Genetically engineered brain drug delivery vectors: Cloning, expression and in vivo application of an anti-transferrin receptor single chain antibody-streptavidin fusion gene and protein

Jean Yi Li, Keijiro Sugimura, Ruben J. Boado, Hwa Jeong Lee, Crystal Zhang, Stefan Duebel, William M. Pardridge

Research output: Contribution to journalArticlepeer-review

53 Scopus citations

Abstract

A single chain Fv antibody-streptavidin fusion protein was expressed and purified from bacterial inclusion bodies following cloning of the genes encoding the variable region of the heavy chain and light chain of the murine OX326 monoclonal antibody to the rat transferrin receptor. The latter undergoes receptor mediated transcytosis through the brain capillary endothelial wall in vivo, which makes up the blood-brain barrier (BBB); therefore, the OX26 monoclonal antibody and its single chain Fv analog may act as brain drug delivery vectors in vivo. Attachment of biotinylated drugs to the antibody vector is facilitated by production of the streptavidin fusion protein. The bifunctionality of the OX26 single chain Fv antibody-streptavidin fusion protein was retained, as the product both bound biotin and the rat transferrin receptor in vitro and in vivo, based on pharmacokinetic and brain uptake analyses in anesthetized rats. The attachment of biotinpolyethyleneglycol-fluorescein to the OX26 single chain Fv antibody-streptavidin fusion protein resulted in illumination of isolated rat brain capillaries in confocal fluorescent microscopy. In conclusion, these studies demonstrate that genetically engineered single chain Fv antibody-streptavidin fusion proteins may be used for non-invasive neurotherapeutic delivery to the brain using endogenous BBB transport systems such as the transferrin receptor.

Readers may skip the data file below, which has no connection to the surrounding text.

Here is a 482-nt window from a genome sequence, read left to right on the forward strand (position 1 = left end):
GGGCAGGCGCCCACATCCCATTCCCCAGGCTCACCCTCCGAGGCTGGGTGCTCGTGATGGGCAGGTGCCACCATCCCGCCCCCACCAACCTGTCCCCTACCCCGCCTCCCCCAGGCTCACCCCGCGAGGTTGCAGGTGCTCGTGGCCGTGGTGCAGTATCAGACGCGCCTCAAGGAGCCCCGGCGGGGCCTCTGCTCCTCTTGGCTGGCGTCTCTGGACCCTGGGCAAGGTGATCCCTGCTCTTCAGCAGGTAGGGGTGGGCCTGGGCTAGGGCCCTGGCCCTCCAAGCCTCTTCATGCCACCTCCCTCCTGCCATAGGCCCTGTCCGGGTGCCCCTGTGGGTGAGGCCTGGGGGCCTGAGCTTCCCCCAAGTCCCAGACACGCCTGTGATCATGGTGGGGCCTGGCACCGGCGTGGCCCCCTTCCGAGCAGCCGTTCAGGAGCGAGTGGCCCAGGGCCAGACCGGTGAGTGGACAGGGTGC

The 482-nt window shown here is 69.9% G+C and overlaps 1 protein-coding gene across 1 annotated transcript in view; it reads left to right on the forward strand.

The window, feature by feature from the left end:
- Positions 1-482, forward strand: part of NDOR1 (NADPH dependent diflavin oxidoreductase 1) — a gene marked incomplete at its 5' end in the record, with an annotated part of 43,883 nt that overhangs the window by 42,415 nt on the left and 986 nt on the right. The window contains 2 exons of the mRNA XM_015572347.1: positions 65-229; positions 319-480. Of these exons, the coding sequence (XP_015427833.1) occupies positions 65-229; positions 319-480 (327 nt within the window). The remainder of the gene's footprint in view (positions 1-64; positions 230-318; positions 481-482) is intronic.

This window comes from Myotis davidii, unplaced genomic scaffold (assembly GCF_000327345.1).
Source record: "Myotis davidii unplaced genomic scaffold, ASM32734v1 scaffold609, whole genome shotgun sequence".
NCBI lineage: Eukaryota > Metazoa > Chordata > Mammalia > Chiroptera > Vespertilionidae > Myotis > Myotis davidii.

Original languageEnglish
Pages (from-to)787-796
Number of pages10
JournalProtein Engineering
Volume12
Issue number9
DOIs
StatePublished - 1999

Keywords

  • Blood-brain barrier
  • Drug delivery
  • Single chain antibody
  • Streptavidin

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